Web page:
Leasing activity outside of Central was largely driven by cost-saving relocation and consolidation requirements, including tenants relocating to upcoming grade A buildings.
Cushman & Wakefield noted that Hysan Development’s Lee Garden Three, a 32-storey office tower in Causeway Bay set for completion in the fourth quarter, benefited from the trend with about 79,000 square feet of space pre-committed by two regional banks and a global consulting firm. Sheung Wan and Wan Chai have also received a boost from spillover demand from Central.
Colliers found that the decentralisation trend gained momentum last quarter, with large tenants consolidating their operations into new projects in Causeway Bay and Wong Chuk Hang on the south side of Hong Kong Island, pushing down vacancies in non-central areas.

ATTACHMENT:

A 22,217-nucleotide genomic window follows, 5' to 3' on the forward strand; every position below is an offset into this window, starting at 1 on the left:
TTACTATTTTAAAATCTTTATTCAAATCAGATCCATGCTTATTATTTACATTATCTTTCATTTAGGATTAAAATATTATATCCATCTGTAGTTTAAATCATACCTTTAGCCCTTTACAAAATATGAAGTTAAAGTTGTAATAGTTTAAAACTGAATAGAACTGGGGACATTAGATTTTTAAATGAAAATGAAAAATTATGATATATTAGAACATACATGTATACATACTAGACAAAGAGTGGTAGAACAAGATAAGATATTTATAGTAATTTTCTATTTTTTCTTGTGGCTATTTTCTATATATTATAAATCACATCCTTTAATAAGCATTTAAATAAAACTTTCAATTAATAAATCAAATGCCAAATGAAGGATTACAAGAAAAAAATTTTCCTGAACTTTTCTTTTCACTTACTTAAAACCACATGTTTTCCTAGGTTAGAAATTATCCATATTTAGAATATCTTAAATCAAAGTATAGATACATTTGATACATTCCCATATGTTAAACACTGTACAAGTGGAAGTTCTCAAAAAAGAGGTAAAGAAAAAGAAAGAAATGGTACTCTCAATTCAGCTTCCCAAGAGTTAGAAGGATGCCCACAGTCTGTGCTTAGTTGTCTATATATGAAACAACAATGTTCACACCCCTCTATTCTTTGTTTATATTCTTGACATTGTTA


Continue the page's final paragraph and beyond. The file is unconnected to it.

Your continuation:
Net absorption of new space across the city was low or negative due to softening leasing momentum and several whole floors being returned to the market.
New Supply Wave Set to Hit Kowloon East
All of the agencies reported that no new grade A supply came online in Hong Kong during the second quarter. The supply constraints are set to loosen, however, as the agencies forecast an average of 2.6 million square feet of new grade A space hitting the market in the second half of 2017, with estimates ranging from 2.2 to 2.8 million square feet.
Most of this new supply will come on stream in Kowloon East, the former industrial area that the city government aims to transform into a new business hub. Upcoming projects this year include Mapletree Bay Point, a 21-storey, 660,000 square foot (61,316 square metre) tower where WeWork is reported to have leased a full floor; Hong Kong Pacific Tower offering 332,000 square feet (30,844 square metres); and Two Harbour Square spanning 479,000 square feet (44,571 square metres), all located in the Kwun Tong area.